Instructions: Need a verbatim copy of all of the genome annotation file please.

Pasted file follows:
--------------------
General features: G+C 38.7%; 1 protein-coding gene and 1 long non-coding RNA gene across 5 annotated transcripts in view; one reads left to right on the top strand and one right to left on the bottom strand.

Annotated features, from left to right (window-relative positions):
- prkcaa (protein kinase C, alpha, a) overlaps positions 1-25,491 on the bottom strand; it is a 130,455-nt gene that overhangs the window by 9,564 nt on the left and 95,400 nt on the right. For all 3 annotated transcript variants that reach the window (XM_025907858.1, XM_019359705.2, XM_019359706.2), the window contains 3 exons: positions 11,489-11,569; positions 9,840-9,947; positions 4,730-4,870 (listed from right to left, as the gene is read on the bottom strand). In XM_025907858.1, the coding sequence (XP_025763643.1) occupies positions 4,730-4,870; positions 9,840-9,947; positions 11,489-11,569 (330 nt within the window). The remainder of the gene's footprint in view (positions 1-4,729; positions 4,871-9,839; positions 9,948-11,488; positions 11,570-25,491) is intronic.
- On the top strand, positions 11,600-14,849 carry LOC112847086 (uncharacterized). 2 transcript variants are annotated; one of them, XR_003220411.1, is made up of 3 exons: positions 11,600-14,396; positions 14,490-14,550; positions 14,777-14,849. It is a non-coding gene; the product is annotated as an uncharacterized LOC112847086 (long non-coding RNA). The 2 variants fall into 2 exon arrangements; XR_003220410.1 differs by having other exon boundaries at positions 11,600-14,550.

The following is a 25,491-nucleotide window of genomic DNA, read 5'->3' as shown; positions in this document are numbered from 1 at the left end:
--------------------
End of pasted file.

General features: G+C 38.7%; 1 protein-coding gene and 1 long non-coding RNA gene across 5 annotated transcripts in view; one reads left to right on the top strand and one right to left on the bottom strand.

Annotated features, from left to right (window-relative positions):
- prkcaa (protein kinase C, alpha, a) overlaps positions 1-25,491 on the bottom strand; it is a 130,455-nt gene that overhangs the window by 9,564 nt on the left and 95,400 nt on the right. For all 3 annotated transcript variants that reach the window (XM_025907858.1, XM_019359705.2, XM_019359706.2), the window contains 3 exons: positions 11,489-11,569; positions 9,840-9,947; positions 4,730-4,870 (listed from right to left, as the gene is read on the bottom strand). In XM_025907858.1, the coding sequence (XP_025763643.1) occupies positions 4,730-4,870; positions 9,840-9,947; positions 11,489-11,569 (330 nt within the window). The remainder of the gene's footprint in view (positions 1-4,729; positions 4,871-9,839; positions 9,948-11,488; positions 11,570-25,491) is intronic.
- On the top strand, positions 11,600-14,849 carry LOC112847086 (uncharacterized). 2 transcript variants are annotated; one of them, XR_003220411.1, is made up of 3 exons: positions 11,600-14,396; positions 14,490-14,550; positions 14,777-14,849. It is a non-coding gene; the product is annotated as an uncharacterized LOC112847086 (long non-coding RNA). The 2 variants fall into 2 exon arrangements; XR_003220410.1 differs by having other exon boundaries at positions 11,600-14,550.

The following is a 25,491-nucleotide window of genomic DNA, read 5'->3' as shown; positions in this document are numbered from 1 at the left end: